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No New SCOTUS Criminal Cases

| 5 Comments
The Supreme Court today accepted four new cases for the next term, all civil. The orders list is here. Summaries and links to the cert. stage documents are at SCOTUSblog.

Among the cases denied today were two Texas capital cases, Peter Cantu and Delma Banks.

The Banks case was the subject of a prior Supreme Court opinion, Banks v. Dretke, 540 U.S. 668 (2004). On remand, the Fifth Circuit decided, case 08-70019, that the evidence not disclosed was not material. Contrary to a common misconception, a finding that the evidence in a Brady claim is not material is not a finding of "harmless error"; it is a finding that no constitutional violation occurred. There is no obligation under Brady to disclose immaterial evidence.

Peter Cantu is the gang leader in the notorious case that gave rise to Medellin v. Texas (opinion here, CJLF brief here). Cantu's case has taken much longer than it should have because the state trial judge sat on it for years on state habeas. Despite its reputation, Texas really does not have a mechanism for expediting its state collateral review.

Long overdue justice in the Cantu case will probably come this year. That will be the end of the case. The others of this murderous gang who were over 18 at the time of the crime have been executed, and the sentences of those who were below that age have been commuted under Roper v. Simmons.


5 Comments

And what about Skinner? What significance, if any, is the fact that he was not mentioned in today's orders?

The Skinner case, 09-9000, has been relisted already for next Friday's conference. That's a pretty quick relist. I wouldn't read too much into it.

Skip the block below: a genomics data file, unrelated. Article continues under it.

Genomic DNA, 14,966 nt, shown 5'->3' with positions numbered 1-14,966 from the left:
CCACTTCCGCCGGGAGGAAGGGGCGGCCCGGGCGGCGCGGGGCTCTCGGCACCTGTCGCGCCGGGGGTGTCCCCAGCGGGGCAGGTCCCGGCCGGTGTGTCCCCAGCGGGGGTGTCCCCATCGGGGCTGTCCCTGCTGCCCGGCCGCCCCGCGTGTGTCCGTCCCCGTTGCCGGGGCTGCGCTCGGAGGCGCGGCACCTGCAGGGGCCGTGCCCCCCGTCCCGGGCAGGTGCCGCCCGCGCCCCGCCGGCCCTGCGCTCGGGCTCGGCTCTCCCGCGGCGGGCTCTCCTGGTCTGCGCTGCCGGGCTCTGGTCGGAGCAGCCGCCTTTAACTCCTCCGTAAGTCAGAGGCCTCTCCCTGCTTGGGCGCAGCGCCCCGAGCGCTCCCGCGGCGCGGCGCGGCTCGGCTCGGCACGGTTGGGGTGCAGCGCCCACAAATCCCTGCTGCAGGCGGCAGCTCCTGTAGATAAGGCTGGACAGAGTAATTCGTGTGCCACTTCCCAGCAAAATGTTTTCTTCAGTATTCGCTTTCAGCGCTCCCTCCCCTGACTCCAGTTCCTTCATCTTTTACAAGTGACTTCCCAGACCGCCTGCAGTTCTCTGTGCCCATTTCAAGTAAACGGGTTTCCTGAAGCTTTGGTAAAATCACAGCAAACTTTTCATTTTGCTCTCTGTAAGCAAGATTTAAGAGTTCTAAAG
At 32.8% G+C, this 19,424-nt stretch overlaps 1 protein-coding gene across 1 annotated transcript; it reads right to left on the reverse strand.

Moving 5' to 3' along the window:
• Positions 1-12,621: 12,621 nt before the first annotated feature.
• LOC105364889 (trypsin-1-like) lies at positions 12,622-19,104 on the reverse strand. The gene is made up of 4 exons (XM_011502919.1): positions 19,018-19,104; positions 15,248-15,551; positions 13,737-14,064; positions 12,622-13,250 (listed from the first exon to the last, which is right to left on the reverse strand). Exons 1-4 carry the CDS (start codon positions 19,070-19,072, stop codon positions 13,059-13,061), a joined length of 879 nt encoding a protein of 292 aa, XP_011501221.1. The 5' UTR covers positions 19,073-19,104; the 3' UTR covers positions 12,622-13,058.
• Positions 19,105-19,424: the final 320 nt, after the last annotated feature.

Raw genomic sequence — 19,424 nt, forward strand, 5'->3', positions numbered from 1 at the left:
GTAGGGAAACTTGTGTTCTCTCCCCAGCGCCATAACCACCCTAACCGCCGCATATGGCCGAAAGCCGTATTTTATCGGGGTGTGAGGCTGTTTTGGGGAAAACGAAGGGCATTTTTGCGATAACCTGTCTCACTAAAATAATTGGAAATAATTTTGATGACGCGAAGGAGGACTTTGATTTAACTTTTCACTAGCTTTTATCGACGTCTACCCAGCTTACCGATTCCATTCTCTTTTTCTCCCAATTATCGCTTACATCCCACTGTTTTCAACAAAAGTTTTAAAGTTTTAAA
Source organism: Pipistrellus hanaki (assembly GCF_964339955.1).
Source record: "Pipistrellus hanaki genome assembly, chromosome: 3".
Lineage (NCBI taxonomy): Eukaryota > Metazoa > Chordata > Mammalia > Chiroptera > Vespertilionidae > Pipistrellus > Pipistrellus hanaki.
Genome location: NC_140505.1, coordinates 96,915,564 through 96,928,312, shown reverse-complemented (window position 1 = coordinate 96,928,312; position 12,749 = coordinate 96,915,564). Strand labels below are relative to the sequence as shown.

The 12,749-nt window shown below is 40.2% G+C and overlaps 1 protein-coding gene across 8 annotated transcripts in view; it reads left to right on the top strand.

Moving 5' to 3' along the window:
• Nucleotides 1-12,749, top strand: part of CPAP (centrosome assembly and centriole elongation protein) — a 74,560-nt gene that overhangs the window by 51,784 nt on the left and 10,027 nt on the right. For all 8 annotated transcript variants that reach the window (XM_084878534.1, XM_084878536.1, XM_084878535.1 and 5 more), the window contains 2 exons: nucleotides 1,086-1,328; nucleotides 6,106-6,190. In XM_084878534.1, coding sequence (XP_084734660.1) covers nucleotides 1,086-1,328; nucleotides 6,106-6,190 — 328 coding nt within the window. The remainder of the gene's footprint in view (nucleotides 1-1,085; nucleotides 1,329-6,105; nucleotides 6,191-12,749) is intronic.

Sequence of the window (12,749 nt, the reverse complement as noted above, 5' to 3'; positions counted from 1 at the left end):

shawn, Kent would know better than I, but I'd guess that they may want to see the record. Significant evidence points to Skinner's guilt (e.g., a blood trail). I would assume that they would want to know that before granting cert.

Charles Hood's cert. petition was also denied today.

Federalist: They have reviewed this case many times in the past, including the recent past.

DNA testing of the blood stains on his clothes matches two of the victims. The blood spatter analysis contradicts his and the defenses claim that he was passed out on the couch when Twila was being beaten to death and instead supports the prosecution's theory that he was the one bludgeoning Twila. No amount of further DNA testing of other items gathered at the crime scene will make that evidence disappear.

I thought the issue the USSC is addressing is whether a defendant can gain access to evidence for DNA testing through section 1983. Even if the answer is yes, I don't see why a defendant should have access to it if it can't change the outcome of a trial. And I don't see why it would have to be remanded to the lower courts just so they could make such a finding.

shawn, I'm just surmising, but I would think that SCOTUS probably doesn't want to grant cert. in a case where the defense is just throwing something at the wall. I agree that the evidence is very strong against Skinner. The Supreme Court may just want the chance to look at the record before making the cert. decision.

Here's Linda Greenhouse's take on the Banks case:

http://www.nytimes.com/2004/02/25/us/supreme-court-roundup-prosecutorial-misconduct-leads-justices-overturn-death.html?scp=5&sq=&pagewanted=2

It ends with a whimper.

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